Family Structure

Family Structure

Why It’s Important

Families come in many forms, and how people define and exist in families differs across cultures. Family units can include multiple generations, legal guardians, family friends, and other loved ones. According to the Pew Research Center,1 there is no longer a dominant family structure in the United States. The U.S. Census Bureau notes2 a decrease in the number of families with two parents living in one household, which was previously the norm.

Family structure can impact educational experiences, as well. Young people living in poverty are less likely3,4 to finish high school or complete college. In contrast, students from families with greater financial earnings — including dual-income families, who typically earn more than single-income families and are often headed by two parents — complete college at higher rates,5,6 highlighting educational inequities.7,8,9

When we discuss family, it is important to remain thoughtful about and inclusive of the various ways families are structured and how those structures might impact students’ educational experiences.

Family-Inclusive Language

Language regarding a family should acknowledge the diverse family structures, formations, and dynamics that exist. Steer away from language that excludes certain family makeups, such as families led by single parents, LGBTQ+ individuals, and caregivers who are not the biological parents of children in the household.

Do not assume the relationship status between individuals. It is OK to ask about family members’ relationships to one another. Use any desired labels they may request.

Avoid Saying

parents, mom and dad

son, daughter

extended family

household members

Consider Replacing With

parents and guardians, caregivers

children, younger family members

family, family unit

family members, family unit

Why This Matters

Caregivers are not necessarily biological or adoptive parents.

Try not to make assumptions about younger family members' relationships to older family members or their gender.

"Extended" often refers to family members outside the nuclear unit: grandparents, cousins, aunts, uncles, etc. However, many family units include these relatives and other loved ones.

Family members do not always live in the same house.

Family Situations to Consider

Foster Care
Foster children may experience a variety of family structures during their lives. Do not make assumptions about a young person’s foster care situation — each experience is unique. It is OK and important to ask questions when you are unsure about an individual’s family structure and how they wish to label or identify the people who make up their family unit. Some people prefer person-first language regarding foster care (e.g., “people formerly in the foster care system” instead of “former foster youth”).

When discussing adoption, note that it is more respectful and compassionate to say children are “placed for adoption” rather than “given up for adoption.” Avoid using terms like “real” or “first” parents/family. Instead, consider “biological” or “birth” parent/family.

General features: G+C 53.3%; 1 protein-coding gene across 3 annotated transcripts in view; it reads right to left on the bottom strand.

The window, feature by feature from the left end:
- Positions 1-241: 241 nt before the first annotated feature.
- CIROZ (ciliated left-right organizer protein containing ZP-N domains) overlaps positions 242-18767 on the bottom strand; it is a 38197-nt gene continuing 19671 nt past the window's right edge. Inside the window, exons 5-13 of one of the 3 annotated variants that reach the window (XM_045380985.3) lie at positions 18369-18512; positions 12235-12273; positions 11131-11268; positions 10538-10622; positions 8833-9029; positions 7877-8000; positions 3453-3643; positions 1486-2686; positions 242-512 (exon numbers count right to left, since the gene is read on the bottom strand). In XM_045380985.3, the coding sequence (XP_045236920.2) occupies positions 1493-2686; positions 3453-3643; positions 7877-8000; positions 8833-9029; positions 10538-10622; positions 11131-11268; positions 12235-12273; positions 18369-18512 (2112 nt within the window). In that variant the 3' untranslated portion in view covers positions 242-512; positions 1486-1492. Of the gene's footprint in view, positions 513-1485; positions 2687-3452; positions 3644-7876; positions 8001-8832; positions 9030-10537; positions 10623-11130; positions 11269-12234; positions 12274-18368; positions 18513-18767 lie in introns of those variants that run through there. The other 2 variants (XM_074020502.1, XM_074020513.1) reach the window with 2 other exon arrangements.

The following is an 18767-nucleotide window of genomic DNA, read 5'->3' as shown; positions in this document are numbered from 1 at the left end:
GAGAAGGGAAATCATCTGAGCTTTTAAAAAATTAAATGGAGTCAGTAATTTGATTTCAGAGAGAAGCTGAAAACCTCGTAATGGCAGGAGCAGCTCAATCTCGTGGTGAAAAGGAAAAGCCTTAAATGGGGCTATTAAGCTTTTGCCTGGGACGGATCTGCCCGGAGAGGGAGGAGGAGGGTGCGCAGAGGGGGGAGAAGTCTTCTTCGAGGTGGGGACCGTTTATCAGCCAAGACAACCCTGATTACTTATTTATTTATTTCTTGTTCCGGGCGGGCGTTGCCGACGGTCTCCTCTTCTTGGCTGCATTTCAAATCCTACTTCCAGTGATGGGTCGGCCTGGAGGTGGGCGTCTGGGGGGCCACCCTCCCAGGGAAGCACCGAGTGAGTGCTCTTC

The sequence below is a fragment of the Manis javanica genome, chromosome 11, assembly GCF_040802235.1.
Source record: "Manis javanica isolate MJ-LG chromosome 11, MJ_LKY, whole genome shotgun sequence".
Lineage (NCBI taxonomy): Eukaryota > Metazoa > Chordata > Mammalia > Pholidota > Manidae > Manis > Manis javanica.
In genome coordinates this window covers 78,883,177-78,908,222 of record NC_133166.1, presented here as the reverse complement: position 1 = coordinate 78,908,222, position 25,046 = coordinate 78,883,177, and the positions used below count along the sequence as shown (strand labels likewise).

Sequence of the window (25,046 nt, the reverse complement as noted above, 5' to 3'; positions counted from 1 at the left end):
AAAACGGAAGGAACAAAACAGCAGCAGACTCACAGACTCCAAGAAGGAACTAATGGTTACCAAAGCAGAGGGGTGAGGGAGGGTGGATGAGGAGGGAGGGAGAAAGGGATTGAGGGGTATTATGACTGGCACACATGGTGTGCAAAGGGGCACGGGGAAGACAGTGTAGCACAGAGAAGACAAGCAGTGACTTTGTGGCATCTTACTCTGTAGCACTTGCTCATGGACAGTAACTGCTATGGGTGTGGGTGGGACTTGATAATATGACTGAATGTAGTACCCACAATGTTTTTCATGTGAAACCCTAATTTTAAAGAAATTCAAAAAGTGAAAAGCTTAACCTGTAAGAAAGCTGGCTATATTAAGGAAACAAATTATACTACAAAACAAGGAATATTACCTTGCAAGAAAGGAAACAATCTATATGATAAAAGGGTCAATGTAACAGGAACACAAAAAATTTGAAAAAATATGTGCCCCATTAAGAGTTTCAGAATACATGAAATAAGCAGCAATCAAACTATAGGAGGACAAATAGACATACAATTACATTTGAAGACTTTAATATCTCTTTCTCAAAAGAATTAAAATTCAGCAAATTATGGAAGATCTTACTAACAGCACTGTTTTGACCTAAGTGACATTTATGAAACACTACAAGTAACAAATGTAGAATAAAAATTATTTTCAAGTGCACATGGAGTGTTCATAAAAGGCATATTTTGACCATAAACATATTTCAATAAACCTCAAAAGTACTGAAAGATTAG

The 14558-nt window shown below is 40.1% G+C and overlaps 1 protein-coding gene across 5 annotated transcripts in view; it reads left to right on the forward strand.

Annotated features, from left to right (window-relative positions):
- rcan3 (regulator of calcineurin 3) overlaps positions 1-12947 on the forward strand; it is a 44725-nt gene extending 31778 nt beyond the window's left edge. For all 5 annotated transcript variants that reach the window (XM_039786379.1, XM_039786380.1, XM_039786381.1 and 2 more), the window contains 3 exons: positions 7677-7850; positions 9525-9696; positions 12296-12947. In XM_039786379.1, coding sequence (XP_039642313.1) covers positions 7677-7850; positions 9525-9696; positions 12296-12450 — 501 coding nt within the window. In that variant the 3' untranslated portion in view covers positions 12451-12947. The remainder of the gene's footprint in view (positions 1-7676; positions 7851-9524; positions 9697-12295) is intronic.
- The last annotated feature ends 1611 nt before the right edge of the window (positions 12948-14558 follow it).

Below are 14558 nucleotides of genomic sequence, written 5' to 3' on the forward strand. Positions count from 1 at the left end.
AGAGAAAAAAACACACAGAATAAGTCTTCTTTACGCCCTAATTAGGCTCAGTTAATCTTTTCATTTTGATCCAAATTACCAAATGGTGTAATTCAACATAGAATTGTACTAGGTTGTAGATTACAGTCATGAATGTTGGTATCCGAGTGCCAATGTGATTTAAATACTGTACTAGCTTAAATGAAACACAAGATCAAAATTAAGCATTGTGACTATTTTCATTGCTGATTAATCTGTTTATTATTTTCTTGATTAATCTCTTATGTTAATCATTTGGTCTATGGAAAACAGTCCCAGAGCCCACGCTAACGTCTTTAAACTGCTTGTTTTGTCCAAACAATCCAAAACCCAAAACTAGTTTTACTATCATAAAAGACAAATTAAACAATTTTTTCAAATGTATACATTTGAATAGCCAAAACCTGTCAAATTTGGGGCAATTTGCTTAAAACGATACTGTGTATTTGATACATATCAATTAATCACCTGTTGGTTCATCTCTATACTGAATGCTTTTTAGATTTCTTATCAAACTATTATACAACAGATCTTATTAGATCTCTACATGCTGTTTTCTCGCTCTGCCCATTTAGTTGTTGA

Not all families have stable housing, and not all unstable housing situations are considered “homelessness.” Use language that allows individuals to self-define their living situation or arrangements. Phrases such as “a place you call home,” “a home space,” or “where you stay” can be more accurate, inclusive, or empathetic ways to refer to a variety of living situations. Some may prefer to be considered “unhoused,” “houseless,” or “experiencing homelessness.”

For more advice related to this topic, see the Socioeconomic Status section of our Conscious Language Guide.

Applying to and Paying for College

Don’t make assumptions about a student’s ability to pay for college or conduct scholarship searches. Not all students receive financial support or guidance navigating the college application process. To be inclusive, acknowledge that some students navigate these processes independently while others may have the support of counselors, tutors, and family members.

Learn more about our editorial process


  1. Pew Research Center. (2015, December 17). Parenting in America: The American family today.
  2. United States Census Bureau. (n.d.). Figure CH-1: Living arrangements of children: 1960 to present [Graph]. Retrieved January 27, 2022, from
  3. Ratcliffe, C. (2015, September). Child poverty and adult success. Urban Institute.
  4. (n.d.). 11 facts about education and poverty in America. Retrieved January 27, 2022, from
  5. Braga, B., McKernan, S., Ratcliffe, C., & Baum, S. (2017, April). Wealth inequality is a barrier to education and social mobility. Urban Institute.
  6. Sullivan, J. (2020, September). Comparing characteristics and selected expenditures of dual- and single-income households with children. U.S. Bureau of Labor Statistics.
  7. Johnson Hess, A. (2019, May 29). Georgetown study: 'To succeed in America, it's better to be born rich than smart.' CNBC.
  8. Tavernise, S. (2012, February 10). Education gap grows between rich and poor, studies say. The New York Times.
  9. Barshay, J. (2020, June 29). A decade of research on the rich-poor divide in education: Many studies show large and growing inequities. The Hechinger Report.